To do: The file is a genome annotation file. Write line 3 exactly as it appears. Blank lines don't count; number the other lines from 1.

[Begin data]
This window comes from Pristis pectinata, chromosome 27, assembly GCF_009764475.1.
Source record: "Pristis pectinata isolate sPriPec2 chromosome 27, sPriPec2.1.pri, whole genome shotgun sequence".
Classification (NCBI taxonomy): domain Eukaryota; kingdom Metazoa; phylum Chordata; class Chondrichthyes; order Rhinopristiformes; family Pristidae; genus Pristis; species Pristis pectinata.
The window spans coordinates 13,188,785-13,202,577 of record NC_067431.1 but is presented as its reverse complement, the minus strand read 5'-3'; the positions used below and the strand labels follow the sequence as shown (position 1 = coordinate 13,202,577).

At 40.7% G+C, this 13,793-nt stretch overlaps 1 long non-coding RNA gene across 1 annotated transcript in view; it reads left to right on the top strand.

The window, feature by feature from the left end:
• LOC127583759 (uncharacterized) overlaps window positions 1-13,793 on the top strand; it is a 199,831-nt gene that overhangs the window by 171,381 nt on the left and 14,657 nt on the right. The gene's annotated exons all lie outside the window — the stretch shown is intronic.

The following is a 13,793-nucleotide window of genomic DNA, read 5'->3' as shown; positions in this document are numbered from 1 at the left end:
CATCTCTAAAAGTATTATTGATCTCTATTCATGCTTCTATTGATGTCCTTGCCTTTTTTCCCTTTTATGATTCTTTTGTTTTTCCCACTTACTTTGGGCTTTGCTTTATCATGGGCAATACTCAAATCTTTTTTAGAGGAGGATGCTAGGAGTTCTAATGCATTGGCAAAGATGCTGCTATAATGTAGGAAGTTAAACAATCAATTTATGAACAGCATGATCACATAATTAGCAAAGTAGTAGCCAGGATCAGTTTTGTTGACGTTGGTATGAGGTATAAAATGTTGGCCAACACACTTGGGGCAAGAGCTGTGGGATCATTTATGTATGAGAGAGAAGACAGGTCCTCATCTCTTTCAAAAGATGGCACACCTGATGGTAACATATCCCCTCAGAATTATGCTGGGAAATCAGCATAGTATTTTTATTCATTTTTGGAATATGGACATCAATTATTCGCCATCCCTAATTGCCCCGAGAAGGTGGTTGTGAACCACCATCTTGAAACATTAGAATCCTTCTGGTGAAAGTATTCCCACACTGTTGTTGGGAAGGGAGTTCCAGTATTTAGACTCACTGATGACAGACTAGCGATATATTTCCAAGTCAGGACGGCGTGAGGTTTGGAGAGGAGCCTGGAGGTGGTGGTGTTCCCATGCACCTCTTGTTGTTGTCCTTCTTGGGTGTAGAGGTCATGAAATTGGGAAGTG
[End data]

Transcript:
Classification (NCBI taxonomy): domain Eukaryota; kingdom Metazoa; phylum Chordata; class Chondrichthyes; order Rhinopristiformes; family Pristidae; genus Pristis; species Pristis pectinata.